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One of the many that I have treated in the emergency department and the Level 1 trauma center was a young child who pulled his father’s gun and pretended to play war with his brother; not knowing that the gun was real and loaded he fatally shot his 6-year-old brother in the chest.
The child kept crying hysterically, refusing to separate from his dead brother. The parents were agonized for the child who died and their other child who will carry the guilt of killing his brother for life. – Dr. Madeline Joseph, Jacksonville, FL, Pediatric Emergency Medicine, Page 32
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For example, last week, a mother brought in her 8-year-old daughter to discuss the child’s difficulties sleeping. Ever since she went through active shooter “run, hide, fight” drills at her elementary school, she has experienced nightmares. She cannot sleep in her own bed. She cannot sleep with the lights off. She cries nearly every day when her mother waves goodbye to her from the bus stop because she is scared it will be the last time she ever sees her mom. – Dr. Nancy Heavilin, Somers Point, NJ, General Pediatrics, Page 14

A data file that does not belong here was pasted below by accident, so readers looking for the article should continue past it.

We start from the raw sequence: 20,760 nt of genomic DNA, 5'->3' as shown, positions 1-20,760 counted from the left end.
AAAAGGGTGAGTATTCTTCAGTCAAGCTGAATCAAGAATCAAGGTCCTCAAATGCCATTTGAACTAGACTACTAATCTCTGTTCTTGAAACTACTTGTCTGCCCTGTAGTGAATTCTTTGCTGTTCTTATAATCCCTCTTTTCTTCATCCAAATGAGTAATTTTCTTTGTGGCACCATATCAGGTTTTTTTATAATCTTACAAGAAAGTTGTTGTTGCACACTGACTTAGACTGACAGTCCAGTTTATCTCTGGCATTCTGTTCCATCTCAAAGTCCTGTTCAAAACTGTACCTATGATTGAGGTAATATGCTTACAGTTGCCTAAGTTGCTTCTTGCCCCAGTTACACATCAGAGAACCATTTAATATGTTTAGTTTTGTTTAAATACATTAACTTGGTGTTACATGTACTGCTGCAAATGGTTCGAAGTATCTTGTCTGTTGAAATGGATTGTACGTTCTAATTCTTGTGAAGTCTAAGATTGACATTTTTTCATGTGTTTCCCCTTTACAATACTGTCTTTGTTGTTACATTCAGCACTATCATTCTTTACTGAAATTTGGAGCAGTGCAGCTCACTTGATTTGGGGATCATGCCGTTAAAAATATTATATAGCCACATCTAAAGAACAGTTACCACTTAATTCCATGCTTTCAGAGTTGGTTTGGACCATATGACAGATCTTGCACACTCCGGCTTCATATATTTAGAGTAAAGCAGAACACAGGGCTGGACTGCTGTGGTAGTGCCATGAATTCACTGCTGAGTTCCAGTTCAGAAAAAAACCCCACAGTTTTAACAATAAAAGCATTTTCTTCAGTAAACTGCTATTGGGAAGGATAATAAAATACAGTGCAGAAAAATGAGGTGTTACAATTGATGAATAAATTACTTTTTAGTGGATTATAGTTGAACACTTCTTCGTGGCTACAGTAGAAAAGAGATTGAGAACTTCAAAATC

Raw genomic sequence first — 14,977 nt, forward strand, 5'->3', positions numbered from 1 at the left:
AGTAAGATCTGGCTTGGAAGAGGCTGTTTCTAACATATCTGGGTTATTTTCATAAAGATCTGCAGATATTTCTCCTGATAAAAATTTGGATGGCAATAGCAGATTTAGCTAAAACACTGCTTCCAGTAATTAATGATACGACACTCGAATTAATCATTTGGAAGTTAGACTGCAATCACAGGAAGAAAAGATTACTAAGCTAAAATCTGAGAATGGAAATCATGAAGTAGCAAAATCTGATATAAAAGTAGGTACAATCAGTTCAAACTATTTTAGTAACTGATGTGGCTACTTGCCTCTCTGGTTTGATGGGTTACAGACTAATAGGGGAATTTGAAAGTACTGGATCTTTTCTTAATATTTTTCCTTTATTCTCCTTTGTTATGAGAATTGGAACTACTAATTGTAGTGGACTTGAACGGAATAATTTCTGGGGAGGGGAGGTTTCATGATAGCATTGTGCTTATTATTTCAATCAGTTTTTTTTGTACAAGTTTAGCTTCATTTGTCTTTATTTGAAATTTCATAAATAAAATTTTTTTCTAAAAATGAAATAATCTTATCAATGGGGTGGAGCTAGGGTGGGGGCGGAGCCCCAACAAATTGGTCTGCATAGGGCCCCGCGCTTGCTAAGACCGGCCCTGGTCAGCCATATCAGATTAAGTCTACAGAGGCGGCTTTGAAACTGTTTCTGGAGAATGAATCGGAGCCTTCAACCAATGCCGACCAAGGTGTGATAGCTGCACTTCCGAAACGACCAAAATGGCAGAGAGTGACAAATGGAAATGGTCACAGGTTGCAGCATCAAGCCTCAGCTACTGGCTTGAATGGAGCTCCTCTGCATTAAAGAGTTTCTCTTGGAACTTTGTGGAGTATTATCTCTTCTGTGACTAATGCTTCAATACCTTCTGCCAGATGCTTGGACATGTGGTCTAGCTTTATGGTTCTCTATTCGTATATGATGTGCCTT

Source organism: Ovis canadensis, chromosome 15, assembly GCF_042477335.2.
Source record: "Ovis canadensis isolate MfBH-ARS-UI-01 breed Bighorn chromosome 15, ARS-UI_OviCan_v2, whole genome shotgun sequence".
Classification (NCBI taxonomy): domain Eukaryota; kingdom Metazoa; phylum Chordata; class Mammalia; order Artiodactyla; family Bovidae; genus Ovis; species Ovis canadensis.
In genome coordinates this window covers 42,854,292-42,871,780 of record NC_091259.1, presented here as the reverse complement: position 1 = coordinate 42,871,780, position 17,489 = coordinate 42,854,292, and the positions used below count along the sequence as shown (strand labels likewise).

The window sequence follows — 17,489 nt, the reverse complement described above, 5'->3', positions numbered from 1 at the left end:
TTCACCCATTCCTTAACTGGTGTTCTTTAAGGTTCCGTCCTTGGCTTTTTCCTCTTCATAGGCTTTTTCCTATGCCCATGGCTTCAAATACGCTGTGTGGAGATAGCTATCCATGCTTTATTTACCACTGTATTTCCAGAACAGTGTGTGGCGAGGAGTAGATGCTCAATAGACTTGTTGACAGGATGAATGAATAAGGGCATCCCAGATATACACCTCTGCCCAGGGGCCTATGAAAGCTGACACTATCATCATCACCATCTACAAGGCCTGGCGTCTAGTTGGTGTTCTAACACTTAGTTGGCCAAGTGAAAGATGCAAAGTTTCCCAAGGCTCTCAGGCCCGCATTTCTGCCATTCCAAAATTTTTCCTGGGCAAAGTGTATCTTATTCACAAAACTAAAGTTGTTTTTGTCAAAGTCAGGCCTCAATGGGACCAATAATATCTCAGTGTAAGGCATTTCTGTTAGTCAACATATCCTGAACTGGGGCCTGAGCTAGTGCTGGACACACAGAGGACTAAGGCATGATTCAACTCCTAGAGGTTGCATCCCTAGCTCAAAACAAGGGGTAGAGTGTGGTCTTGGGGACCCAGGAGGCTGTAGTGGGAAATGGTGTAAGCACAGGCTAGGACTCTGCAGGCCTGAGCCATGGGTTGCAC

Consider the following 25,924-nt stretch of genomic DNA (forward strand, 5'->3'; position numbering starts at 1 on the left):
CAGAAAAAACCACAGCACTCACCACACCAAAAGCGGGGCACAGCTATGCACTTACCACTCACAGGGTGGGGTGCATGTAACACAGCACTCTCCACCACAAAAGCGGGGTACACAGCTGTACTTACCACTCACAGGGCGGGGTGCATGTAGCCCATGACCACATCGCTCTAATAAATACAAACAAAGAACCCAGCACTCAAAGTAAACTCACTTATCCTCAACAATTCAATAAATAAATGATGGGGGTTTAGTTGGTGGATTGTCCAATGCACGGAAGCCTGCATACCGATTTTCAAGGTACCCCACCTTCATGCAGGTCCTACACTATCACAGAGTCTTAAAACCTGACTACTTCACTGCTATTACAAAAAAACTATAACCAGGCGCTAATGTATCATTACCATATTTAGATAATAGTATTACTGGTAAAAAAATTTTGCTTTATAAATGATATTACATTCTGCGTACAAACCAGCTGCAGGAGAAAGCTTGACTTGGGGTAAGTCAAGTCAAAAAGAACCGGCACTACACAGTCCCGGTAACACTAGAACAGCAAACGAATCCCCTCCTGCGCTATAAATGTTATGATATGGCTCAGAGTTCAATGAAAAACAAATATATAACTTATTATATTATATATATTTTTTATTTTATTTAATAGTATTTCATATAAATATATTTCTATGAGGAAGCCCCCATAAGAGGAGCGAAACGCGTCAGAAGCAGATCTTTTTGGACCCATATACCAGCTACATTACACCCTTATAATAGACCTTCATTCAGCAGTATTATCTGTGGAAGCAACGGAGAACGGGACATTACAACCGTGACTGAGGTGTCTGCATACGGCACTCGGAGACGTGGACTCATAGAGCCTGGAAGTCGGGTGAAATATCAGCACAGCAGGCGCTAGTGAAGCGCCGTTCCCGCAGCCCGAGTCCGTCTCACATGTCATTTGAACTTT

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The most recent child I treated who died of a gunshot wound was also shot by his brother, who was playing with a gun. As I was standing outside the family conference room collecting my thoughts, I looked down and noticed something on my shoe. It was a piece of brain matter that had fallen out while we were trying to resuscitate the boy. I wiped my shoes and went into the room to tell his mother he was gone. – Dr. Brian Jones, Chicago, IL, Pediatric General Surgery, Page 87
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Gun violence can occur at any time, any place and under any circumstances. In this case of road rage, the driver from another car got angry and shot the car through the trunk, and the bullet went into the child sitting in the
back seat. – Dr. Mustafa Kabeer, Irvine, CA, Pediatric Surgery, Page 21
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Children should be allowed, even encouraged, to make mistakes. That's what childhood is for—trying new things, acting out, and learning from experiences over and over again until both body and mind can mature into a wiser, if imperfect, adult.
Our role as adults in society is to make sure those expected childhood mistakes aren't fatal. We can't and shouldn't protect children from all harm. Wherever you personally draw the line, children getting shot should be well beyond what's acceptable. – Dr. Christopher Monson, Coralville, IA, Pediatric Critical Care, Page 34
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The American Academy of Pediatrics is an organization of 67,000 primary care pediatricians, pediatric medical subspecialists and pediatric surgical specialists dedicated to the health, safety and well-being of infants, children, adolescents and young adults. For more information, visit www.aap.org and follow us on Twitter @AmerAcadPeds.